Exhaust Gas Recirculation (EGR) complete guide – architectures

This article is focusing on the types (architectures) of Exhaust Gas Recirculation (EGR) system. For more details about why EGR is needed on an internal combustion engine, how it works and what components an EGR system contains, read also the following articles:

Exhaust Gas Recirculation (EGR) systems are widely used in diesel engines with the purpose of reducing the formation of nitrogen oxides (NOx), by lowering the combustion temperature and the amount of oxygen into the cylinders.

Depending on whether the exhaust gas is recirculated before or after the turbocharger, there are two types of EGR systems:

  • High pressure EGR
  • Low pressure EGR

High pressure EGR

High pressure EGR, compared with a low pressure EGR system, is referred to as the “classic” EGR architecture. This architecture is the most widespread and has been used on diesel engines starting with Euro 2 pollutant emission limits. In a high pressure EGR system, the exhaust gas is taken before the turbine and reintroduced into the intake manifold after the compressor, thus in the high pressure zone of both exhaust and intake manifolds.

High-pressure Exhaust Gas Recirculation (EGR) system

Image: High pressure Exhaust Gas Recirculation (EGR) system
Credit: Bosch

  1. internal combustion engine
  2. intake manifold
  3. intake throttle
  4. EGR cooler bypass
  5. EGR cooler
  6. EGR cooler bypass valve
  7. EGR valve
  8. intercooler (turbocharger)
  9. turbocharger
  10. intake air-mass meter
  11. diesel oxidation catalyst (DOC) and diesel particulate filter (DPF)

The EGR valve is placed on the exhaust manifold side for several reasons:

  • keeps the additional volume of gas in the exhaust manifold, due to extra ducts, as minimum as possible in order to minimise the influence on the pressure waves; this preserves the kinetic energy of the exhaust gases, which translates into faster response of the turbocharger
  • reduces the risk of blockage of the EGR valve due to deposits; particulate deposits usually form when the temperature of the exhaust gas is below 150 °C, keeping the EGR valve on the exhaust side, where the temperatures are high, reduces the risk of deposits
  • protects the other components of the EGR system (cooler, intake throttle) from the pressure waves of the exhaust gases, especially at high engine load

In the majority of the operating points of the engine (speed and torque), there is enough pressure difference between exhaust (higher) and intake (lower), which allows the exhaust gases to flow into the intake manifold, when the EGR valve is open. If the pressure difference is not enough, the intake throttle is closed and the pressure in the intake manifold will drop, which will allows the exhaust gases to flow from the exhaust manifold.

A high pressure EGR system is able to provide high EGR rates due to low volume, high dynamics of the EGR gas circuit. This allows fast adjustments of the EGR rate function of the operating point of the engine. Also, because the exhaust gas is mixed with the intake air after the compressor, there is no impact of the particulate matter on the compressor wheel. For this reason, the reliability of the turbocharger is not affected and can operate with nominal performance through its entire service life. However, the EGR cooler must withstand the damaging effects of the high pressure and high temperature of the exhaust gases.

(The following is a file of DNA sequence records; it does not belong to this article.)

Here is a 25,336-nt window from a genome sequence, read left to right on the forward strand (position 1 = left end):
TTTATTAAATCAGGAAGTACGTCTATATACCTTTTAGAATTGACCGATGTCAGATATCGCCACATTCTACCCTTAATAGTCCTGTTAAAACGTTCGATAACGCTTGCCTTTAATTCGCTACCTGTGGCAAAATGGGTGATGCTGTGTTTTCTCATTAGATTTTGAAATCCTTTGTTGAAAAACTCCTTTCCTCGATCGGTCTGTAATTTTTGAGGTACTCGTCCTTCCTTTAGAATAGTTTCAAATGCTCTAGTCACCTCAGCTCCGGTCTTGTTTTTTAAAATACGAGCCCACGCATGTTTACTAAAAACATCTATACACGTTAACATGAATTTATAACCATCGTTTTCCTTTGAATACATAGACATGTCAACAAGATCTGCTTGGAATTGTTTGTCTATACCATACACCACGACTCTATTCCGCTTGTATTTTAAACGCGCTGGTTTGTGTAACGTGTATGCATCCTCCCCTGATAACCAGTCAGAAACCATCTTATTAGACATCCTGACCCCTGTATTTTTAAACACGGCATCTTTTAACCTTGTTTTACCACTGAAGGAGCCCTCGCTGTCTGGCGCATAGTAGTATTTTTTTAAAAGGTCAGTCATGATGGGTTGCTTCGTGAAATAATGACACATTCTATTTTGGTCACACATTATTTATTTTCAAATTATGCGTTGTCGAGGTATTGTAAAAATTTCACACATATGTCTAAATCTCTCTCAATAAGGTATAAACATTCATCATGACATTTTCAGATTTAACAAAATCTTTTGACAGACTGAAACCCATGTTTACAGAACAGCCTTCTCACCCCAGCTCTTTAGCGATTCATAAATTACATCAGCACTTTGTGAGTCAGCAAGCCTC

Low pressure EGR

Euro 6 standard reduced the NOx emissions limit to only 80 mg/km in the NEDC cycle, compared with 180 mg/km for Euro 5. This significant drop has imposed an increase of the EGR rates and the introduction of low pressure EGR systems.

In a low pressure EGR system, the exhaust gas is taken after the turbine and reintroduced into the intake manifold before the compressor, thus in the low pressure zone of both exhaust and intake manifolds. The first passenger car automotive application with low pressure EGR system was marketed on the VW Jetta with a 2.0 liter TDI engine, compliant with Tier 2 Bin 5 emission limits for the US market (end of 2008).

Low-pressure Exhaust Gas Recirculation (EGR) system

Image: Low pressure Exhaust Gas Recirculation (EGR) system
Credit: Bosch

  1. internal combustion engine
  2. intake manifold
  3. intercooler (turbocharger)
  4. turbocharger
  5. intake air-mass meter
  6. diesel oxidation catalyst (DOC) and diesel particulate filter (DPF)
  7. exhaust throttle
  8. EGR valve
  9. EGR cooler

In a low pressure EGR architecture, the EGR valve is positioned after the diesel particulate filter (DPF). This way the soot does not end up in the EGR valve, cooler or turbocharger. Another advantage is the lower temperature of the exhaust gases which reduces the thermal stress on the EGR components (valve, cooler, throttle). Due to lower temperatures, a low pressure EGR system is more efficient in reducing NOx emissions, compared with a high pressure EGR system.

The main disadvantage of the low pressure EGR system is the higher inertia of the exhaust gases. All the ducts and components are relatively far from the engine and can not respond quickly in a change of the EGR rate. For this reason the EGR rates of a low pressure EGR are lower, compared to a high pressure EGR, in order to avoid excessive exhaust gas recirculated back into the engine.

The advantage and disadvantages of a low pressure EGR, compared with a high pressure EGR, are summarised in the table below.

Low pressure EGR vs. high pressure EGR
Advantages Disadvantages
  • has natural pressure difference between exhaust and intake manifolds, which allows the exhaust gas to flow
  • allows conservation of the exhaust gas energy before entering the turbine
  • more suitable be used at full engine load
  • generates better exhaust gas-air mix before entering the cylinders
  • cleaner exhaust gas (if taken after DPF) protects the EGR components from deposits